§ 46. Mr. HOUSTON
asked the Prime Minister whether he is aware that the shipping trade between North and South America and vice versâ was created by British shipowners and almost exclusively maintained by British steamers until after the outbreak of war, when practically the whole of the British steamers engaged in this trade were withdrawn for the purpose of carrying troops and supplies for the Allies; whether he is aware that steamers under the American and neutral flags were put on to this service; whether he is aware that the United States Shipping Board have brought American firms into this trade who, prior to the War, were not engaged in it, and have placed a large number of steamers in the hands of these firms for this service; whether services have been started by the United States Shipping Board and its agents to South Africa and Australia; whether the United States authorities have expressed their determination to make strenuous efforts to capture these various trades; and whether, in view of the sacrifices and services rendered by British shipowners during the War, diplomatic representations will be made to the American Government on this matter with the object of preventing competition and friction between Great Britain and the United States?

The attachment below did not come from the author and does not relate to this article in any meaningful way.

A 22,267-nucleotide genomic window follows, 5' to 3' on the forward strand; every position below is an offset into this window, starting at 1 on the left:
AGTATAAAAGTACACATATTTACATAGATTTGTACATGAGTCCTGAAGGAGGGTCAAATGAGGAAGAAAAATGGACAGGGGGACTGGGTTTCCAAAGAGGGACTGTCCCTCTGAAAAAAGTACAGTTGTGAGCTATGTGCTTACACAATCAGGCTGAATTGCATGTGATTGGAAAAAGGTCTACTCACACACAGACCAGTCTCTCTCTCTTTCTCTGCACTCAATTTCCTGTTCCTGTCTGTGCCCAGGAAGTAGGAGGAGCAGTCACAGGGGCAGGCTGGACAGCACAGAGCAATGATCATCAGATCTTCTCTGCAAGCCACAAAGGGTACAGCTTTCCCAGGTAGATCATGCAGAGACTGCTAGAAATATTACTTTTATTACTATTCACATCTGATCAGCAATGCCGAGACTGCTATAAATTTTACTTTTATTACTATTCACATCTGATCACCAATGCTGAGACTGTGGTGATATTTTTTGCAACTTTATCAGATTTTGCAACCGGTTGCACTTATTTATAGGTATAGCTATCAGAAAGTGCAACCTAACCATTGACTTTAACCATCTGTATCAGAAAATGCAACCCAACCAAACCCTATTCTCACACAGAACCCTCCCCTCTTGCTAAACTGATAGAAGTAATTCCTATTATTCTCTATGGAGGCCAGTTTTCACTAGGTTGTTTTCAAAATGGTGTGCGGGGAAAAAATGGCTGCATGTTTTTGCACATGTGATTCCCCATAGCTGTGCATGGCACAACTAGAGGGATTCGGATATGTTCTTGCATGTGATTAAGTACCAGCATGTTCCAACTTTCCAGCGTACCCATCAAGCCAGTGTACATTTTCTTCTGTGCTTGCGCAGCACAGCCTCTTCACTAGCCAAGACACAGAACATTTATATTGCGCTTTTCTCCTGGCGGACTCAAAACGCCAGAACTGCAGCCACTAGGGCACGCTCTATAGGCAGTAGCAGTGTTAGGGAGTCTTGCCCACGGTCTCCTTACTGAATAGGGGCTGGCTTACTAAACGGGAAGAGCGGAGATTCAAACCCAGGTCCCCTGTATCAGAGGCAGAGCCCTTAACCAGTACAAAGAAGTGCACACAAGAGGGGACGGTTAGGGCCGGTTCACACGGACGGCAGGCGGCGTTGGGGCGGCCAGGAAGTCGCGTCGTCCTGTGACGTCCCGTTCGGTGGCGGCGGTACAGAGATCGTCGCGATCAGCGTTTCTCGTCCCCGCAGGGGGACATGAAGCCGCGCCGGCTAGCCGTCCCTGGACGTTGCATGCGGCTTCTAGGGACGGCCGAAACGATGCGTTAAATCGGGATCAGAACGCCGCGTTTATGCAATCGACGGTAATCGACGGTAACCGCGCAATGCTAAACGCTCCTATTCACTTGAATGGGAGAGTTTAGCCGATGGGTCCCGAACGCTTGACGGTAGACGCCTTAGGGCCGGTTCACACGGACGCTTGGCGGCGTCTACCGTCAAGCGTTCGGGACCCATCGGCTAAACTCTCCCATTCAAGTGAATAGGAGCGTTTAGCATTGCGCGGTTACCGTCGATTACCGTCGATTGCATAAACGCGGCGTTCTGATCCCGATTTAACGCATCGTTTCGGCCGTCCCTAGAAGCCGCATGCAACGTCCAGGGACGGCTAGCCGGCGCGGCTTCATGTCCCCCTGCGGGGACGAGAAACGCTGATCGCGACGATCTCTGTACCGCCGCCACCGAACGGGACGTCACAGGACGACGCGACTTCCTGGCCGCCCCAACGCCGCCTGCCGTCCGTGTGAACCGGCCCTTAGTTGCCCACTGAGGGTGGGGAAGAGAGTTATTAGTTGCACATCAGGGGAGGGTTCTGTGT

§ The PARLIAMENTARY SECRETARY to the MINISTRY of SHIPPING (Colonel Leslie Wilson)
I have been asked to reply to this question. The Shipping Controller is well aware of the sacrifices which British shipowners engaged in the trades to which the hon. Member refers were required to make during the War, and all possible steps consistent with the maintenance of the essential imports of this country are now being taken to enable them to recover their pre-war position in these trades. The Government do not consider, however, that the employment of American tonnage could usefully or properly be made the subject of representations to the United States Government.
§ Mr. HOUSTON
Is the hon. Gentleman aware that this strenuous competition is likely to engender ill-feeling, and would not that be deplorable as between America and this country? Should not every effort be made to prevent it?
Is there any reason why it should not be talked over in a friendly manner with the American Government?
§ Colonel WILSON
My hon. Friend knows that, while the policy of the Shipping Controller is to free all merchant shipping from control as soon as possible, consideration must be given to the import of essential commodities into this country.
§ Mr. HOUSTON
Is the hon. and gallant Gentleman aware that he has entirely misapprehended the question?